In fact, it is the varied and startling beauty of the singing in this performance that compels attention and ultimately inspires affection for Zimmermann’s score. For Marie, his heroine of sorts, Zimmermann envisioned an atonal Königin der Nacht, spiky coloratura taking her to dizzy heights in the second act. Initially skeptical of the casting of Edith Gabry in the role, not least because of her fortuitous position as the wife of Cologne’s General Music Director István Kertész, Zimmermann succumbed to the allure of Gabry’s absolute commitment to the score and the lovely timbre (honed in more traditional repertory) she brought to her task, eventually adapting portions of the score to accommodate a moderately lowered tessitura for Gabry’s benefit. The results are often sublime, producing vocal lines of eloquence that resemble those of Strauss’ Aminta (Die Schweigsame Frau), Kaiserin (Die Frau ohne Schatten), and Zerbinetta (Ariadne auf Naxos). Gabry sings magnificently, bringing a bright tone to music of often fearsome difficulty and negotiating extraordinarily challenging intervals with poise and the appearance of ease. Were one to encounter a performance of this caliber in traditional repertory in any of the world’s great opera houses today, a star would be born instantaneously; deservedly so.

Equally impressive is Anton de Ridder, remembered as a specialist in Italian roles in German-speaking theatres during the third quarter of the twentieth century. Singing his difficult role in Die Soldaten with the same grace and pointed tone with which he might have approached Donizetti’s Edgardo or Verdi’s Alfredo, de Ridder sings wonderfully, striking sparks with Gabry in their scenes together and creating a memorable character who both attracts and repulses.

Also making strong impressions are Zoltán Keleman and Gerd Nienstedt, who bring to Zimmermann’s dark score the same fearlessness, intelligence, and vocal acuity familiar from their Bayreuth performances. Due special mention is tenor Albert Weikenmeier, sounding audibly aged but facing without fear or compromise (or, ultimately, failure) the punishingly high tessitura of his role.

Supervising from the pit is Michael Gielen, that champion of twentieth-century music who—with, among other ensembles, the Cincinnati Symphony, of which he served as Music Director in the 1980’s—also mastered the tricky symphonies of Beethoven, Bruckner, and Mahler. Gielen conducts from the first with a discernible sense of being at the helm of the maiden voyage of a contemporary masterpiece, but he completely avoids the common pitfall of treating the score as a monument carved in stone. Gielen seems to phrase the score’s jagged musical paragraphs in step with the players of the superb Gürzenich Orchestra and breathes with his singers, creating a rapport between stage and pit that is all the more astonishing considering that the score also demands coordination with pre-recorded montages. Gielen serves the composer, who supervised both the Cologne production and this recording, with irreproachable honor: higher praise is not possible.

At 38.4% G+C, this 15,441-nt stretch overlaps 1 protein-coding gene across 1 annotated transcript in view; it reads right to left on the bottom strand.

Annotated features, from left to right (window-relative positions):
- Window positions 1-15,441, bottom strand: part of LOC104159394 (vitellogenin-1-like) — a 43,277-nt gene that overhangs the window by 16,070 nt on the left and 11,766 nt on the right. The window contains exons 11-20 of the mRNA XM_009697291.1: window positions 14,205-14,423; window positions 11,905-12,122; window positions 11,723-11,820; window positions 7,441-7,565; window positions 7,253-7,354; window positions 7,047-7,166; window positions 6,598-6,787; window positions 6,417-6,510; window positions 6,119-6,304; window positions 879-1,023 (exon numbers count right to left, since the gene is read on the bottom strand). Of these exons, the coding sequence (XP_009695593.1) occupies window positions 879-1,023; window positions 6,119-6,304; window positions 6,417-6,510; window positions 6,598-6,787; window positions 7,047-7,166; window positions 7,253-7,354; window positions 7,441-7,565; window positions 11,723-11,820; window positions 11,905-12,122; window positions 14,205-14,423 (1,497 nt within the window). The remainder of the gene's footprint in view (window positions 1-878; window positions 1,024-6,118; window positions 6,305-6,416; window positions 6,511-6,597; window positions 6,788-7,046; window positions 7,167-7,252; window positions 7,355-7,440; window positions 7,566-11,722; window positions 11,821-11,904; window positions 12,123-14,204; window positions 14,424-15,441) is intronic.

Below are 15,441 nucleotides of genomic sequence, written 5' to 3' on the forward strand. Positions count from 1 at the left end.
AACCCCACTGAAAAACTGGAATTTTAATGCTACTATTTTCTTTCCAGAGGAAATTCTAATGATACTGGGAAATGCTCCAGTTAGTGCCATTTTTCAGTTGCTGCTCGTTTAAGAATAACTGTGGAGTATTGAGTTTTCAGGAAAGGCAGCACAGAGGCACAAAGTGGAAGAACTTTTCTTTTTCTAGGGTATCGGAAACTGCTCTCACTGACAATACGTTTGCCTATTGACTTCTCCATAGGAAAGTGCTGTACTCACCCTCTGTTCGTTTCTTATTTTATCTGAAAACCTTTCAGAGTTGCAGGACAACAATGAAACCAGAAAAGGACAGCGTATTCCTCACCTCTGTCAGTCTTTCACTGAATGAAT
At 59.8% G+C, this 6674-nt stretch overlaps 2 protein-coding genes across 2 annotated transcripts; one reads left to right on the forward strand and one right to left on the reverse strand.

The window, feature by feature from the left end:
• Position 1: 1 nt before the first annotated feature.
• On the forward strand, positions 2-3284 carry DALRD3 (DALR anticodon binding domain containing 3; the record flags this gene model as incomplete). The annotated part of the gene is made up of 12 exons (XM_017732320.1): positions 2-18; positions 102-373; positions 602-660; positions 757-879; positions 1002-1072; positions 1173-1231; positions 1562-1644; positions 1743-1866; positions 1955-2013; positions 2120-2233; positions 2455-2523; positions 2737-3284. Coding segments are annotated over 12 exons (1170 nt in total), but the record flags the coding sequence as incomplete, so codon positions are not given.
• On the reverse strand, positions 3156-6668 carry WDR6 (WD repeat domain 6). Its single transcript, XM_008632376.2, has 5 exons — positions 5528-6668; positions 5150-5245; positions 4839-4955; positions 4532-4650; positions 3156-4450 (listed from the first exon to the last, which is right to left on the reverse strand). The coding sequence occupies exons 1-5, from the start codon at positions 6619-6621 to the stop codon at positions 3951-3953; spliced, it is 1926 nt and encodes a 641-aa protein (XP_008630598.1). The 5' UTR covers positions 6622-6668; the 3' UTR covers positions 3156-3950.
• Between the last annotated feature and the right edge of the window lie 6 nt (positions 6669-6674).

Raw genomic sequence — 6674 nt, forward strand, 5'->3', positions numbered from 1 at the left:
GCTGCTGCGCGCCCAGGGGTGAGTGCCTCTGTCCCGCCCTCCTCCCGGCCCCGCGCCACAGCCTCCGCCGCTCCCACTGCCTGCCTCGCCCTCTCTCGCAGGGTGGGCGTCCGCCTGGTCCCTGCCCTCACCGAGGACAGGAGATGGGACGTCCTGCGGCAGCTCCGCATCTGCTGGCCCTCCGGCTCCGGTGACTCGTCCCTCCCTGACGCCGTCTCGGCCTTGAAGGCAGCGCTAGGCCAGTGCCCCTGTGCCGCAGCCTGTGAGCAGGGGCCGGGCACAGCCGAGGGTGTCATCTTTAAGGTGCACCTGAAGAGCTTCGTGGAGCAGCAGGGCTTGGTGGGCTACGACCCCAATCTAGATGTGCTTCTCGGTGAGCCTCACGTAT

A formidably difficult piece to stage with its requirements of split scenes, film projections, and careful arrangement and deployment of loudspeakers throughout the house, Die Soldaten at first glance seems a score that would best be both seen and heard. This recording, captured in monaural sound that not only belies its age but serves as a model of its kind with which one imagines that Walter Legge would have been well pleased, proves that the opera can be equally effective as an audio-only experience. The people one meets in this opera are almost uniformly unpleasant, with even the ‘good’ characters having undercurrents of suspect morality and insecurity, but the challenging beauty of Zimmermann’s music convinced this listener that this is an inescapable component of humanity and, if one turns one’s perspectives on their heards, there is great poetry to be found in it.